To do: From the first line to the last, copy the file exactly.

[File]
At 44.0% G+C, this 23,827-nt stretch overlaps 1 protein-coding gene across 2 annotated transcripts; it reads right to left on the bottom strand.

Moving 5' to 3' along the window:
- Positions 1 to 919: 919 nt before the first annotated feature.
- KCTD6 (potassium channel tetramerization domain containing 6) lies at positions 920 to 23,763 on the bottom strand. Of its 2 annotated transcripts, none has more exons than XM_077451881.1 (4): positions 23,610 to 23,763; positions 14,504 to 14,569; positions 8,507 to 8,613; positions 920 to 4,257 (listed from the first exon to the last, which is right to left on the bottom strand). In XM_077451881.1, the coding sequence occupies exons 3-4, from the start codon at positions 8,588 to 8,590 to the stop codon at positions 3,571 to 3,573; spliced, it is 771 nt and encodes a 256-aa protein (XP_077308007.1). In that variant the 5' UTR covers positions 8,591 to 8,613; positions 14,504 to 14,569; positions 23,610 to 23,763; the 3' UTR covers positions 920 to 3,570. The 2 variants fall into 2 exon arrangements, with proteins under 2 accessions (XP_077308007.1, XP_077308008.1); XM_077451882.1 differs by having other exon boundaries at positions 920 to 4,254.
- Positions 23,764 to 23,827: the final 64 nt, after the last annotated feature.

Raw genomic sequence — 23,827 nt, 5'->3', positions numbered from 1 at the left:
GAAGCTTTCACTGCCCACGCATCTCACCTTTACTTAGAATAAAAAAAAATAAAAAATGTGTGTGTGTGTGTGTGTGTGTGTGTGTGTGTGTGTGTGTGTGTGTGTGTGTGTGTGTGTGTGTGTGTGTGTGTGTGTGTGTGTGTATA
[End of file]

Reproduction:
At 44.0% G+C, this 23,827-nt stretch overlaps 1 protein-coding gene across 2 annotated transcripts; it reads right to left on the bottom strand.

Moving 5' to 3' along the window:
- Positions 1 to 919: 919 nt before the first annotated feature.
- KCTD6 (potassium channel tetramerization domain containing 6) lies at positions 920 to 23,763 on the bottom strand. Of its 2 annotated transcripts, none has more exons than XM_077451881.1 (4): positions 23,610 to 23,763; positions 14,504 to 14,569; positions 8,507 to 8,613; positions 920 to 4,257 (listed from the first exon to the last, which is right to left on the bottom strand). In XM_077451881.1, the coding sequence occupies exons 3-4, from the start codon at positions 8,588 to 8,590 to the stop codon at positions 3,571 to 3,573; spliced, it is 771 nt and encodes a 256-aa protein (XP_077308007.1). In that variant the 5' UTR covers positions 8,591 to 8,613; positions 14,504 to 14,569; positions 23,610 to 23,763; the 3' UTR covers positions 920 to 3,570. The 2 variants fall into 2 exon arrangements, with proteins under 2 accessions (XP_077308007.1, XP_077308008.1); XM_077451882.1 differs by having other exon boundaries at positions 920 to 4,254.
- Positions 23,764 to 23,827: the final 64 nt, after the last annotated feature.

Raw genomic sequence — 23,827 nt, 5'->3', positions numbered from 1 at the left:
GAAGCTTTCACTGCCCACGCATCTCACCTTTACTTAGAATAAAAAAAAATAAAAAATGTGTGTGTGTGTGTGTGTGTGTGTGTGTGTGTGTGTGTGTGTGTGTGTGTGTGTGTGTGTGTGTGTGTGTGTGTGTGTGTGTGTGTATA